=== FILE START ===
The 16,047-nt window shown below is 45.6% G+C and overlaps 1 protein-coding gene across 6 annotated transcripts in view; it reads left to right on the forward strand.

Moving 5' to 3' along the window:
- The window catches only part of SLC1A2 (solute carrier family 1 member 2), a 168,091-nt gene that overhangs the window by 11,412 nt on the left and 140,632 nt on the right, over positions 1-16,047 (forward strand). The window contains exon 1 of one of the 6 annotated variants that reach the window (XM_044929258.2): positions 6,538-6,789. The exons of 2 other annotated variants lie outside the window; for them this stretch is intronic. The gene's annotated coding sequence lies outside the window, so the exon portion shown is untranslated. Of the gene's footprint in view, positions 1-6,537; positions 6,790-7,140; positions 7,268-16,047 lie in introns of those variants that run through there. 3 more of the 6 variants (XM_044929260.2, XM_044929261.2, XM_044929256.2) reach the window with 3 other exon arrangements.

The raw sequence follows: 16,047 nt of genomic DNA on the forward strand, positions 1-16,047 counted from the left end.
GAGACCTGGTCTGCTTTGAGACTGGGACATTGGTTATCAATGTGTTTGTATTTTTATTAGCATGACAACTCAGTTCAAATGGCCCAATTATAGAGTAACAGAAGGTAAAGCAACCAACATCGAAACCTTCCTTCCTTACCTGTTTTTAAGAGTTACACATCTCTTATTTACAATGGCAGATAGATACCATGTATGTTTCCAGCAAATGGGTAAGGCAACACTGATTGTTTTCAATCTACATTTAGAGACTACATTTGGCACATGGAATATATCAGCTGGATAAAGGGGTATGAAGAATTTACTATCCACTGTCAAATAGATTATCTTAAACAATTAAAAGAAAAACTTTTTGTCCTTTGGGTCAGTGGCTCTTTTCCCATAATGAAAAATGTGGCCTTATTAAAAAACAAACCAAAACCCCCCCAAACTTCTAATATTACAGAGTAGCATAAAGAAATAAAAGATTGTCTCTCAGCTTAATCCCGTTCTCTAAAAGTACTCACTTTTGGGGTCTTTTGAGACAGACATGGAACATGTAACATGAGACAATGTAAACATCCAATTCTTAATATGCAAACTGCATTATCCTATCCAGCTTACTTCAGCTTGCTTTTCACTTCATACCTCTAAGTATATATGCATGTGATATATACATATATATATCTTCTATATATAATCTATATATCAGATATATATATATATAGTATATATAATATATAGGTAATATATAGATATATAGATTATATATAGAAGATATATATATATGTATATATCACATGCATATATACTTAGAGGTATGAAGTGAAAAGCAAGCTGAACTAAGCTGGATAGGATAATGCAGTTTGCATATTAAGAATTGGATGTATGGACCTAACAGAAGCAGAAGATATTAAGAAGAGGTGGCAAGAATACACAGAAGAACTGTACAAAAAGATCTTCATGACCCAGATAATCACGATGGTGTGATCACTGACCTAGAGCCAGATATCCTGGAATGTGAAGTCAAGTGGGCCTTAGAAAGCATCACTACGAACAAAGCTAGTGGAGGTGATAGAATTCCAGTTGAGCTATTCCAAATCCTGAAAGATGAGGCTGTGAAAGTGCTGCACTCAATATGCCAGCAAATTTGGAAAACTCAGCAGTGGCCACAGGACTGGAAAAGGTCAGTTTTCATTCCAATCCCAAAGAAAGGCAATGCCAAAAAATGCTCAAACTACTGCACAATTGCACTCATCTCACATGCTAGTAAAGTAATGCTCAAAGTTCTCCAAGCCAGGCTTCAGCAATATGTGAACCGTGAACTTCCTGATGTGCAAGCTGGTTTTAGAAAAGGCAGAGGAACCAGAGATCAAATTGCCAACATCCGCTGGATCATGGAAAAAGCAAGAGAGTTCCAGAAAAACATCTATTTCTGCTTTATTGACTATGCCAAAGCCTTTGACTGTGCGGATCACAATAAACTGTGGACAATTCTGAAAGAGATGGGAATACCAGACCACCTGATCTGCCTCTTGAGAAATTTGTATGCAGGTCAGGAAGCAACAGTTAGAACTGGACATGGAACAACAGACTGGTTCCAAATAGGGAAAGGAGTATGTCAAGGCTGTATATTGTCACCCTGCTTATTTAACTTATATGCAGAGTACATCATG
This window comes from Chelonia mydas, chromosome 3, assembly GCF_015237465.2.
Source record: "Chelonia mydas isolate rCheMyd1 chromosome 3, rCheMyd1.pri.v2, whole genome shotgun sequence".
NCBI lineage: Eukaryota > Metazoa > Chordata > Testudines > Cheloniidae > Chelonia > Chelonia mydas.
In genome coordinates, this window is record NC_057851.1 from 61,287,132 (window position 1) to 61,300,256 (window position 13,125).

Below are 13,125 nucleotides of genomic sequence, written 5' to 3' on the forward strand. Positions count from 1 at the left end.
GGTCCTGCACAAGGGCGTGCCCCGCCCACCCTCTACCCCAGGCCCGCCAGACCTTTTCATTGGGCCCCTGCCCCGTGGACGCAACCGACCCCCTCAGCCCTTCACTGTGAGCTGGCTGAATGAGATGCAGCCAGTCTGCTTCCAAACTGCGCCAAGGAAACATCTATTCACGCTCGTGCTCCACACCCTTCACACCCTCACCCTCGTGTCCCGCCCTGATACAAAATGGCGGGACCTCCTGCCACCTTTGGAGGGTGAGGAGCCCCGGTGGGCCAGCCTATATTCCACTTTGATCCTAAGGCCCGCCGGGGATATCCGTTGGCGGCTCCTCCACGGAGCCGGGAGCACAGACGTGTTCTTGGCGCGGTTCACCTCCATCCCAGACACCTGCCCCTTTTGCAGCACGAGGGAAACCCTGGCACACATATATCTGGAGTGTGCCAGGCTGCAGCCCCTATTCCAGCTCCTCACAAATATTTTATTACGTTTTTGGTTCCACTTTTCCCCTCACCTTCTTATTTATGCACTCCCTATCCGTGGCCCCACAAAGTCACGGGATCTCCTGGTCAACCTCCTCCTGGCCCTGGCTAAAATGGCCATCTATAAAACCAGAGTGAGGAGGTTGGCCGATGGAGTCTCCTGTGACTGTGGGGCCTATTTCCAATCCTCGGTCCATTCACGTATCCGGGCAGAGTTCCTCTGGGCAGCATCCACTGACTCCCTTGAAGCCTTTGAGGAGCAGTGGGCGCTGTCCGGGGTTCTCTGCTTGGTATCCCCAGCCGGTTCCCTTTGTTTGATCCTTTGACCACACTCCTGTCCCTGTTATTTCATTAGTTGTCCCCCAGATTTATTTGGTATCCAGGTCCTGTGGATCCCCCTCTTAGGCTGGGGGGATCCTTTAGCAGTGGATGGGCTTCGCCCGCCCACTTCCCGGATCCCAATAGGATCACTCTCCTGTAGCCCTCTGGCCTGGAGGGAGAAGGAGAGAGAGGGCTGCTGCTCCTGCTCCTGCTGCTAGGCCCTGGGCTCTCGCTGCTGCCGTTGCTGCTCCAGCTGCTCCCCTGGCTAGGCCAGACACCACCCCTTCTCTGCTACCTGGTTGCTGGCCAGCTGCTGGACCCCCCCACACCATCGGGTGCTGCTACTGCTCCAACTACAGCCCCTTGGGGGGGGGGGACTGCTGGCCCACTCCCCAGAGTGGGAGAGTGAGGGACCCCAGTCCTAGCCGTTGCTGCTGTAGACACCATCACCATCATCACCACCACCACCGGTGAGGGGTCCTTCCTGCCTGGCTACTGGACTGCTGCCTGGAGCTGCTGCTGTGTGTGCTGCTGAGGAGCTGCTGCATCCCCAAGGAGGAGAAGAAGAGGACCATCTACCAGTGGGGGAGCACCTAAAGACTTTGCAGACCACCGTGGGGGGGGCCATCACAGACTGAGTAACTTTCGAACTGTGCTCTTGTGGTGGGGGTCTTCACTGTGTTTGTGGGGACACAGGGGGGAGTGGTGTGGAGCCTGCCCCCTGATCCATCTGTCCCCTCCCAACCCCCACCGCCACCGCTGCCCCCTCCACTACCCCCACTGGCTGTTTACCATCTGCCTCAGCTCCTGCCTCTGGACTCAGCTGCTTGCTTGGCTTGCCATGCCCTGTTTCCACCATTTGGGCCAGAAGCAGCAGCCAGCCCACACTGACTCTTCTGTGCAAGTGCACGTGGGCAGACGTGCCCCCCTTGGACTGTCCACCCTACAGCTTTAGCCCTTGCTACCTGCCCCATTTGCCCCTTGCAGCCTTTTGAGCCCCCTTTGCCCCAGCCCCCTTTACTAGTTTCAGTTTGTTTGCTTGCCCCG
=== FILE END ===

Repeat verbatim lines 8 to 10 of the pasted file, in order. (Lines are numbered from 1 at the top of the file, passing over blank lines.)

NCBI lineage: Eukaryota > Metazoa > Chordata > Testudines > Cheloniidae > Chelonia > Chelonia mydas.
In genome coordinates, this window is record NC_057851.1 from 61,287,132 (window position 1) to 61,300,256 (window position 13,125).

Below are 13,125 nucleotides of genomic sequence, written 5' to 3' on the forward strand. Positions count from 1 at the left end.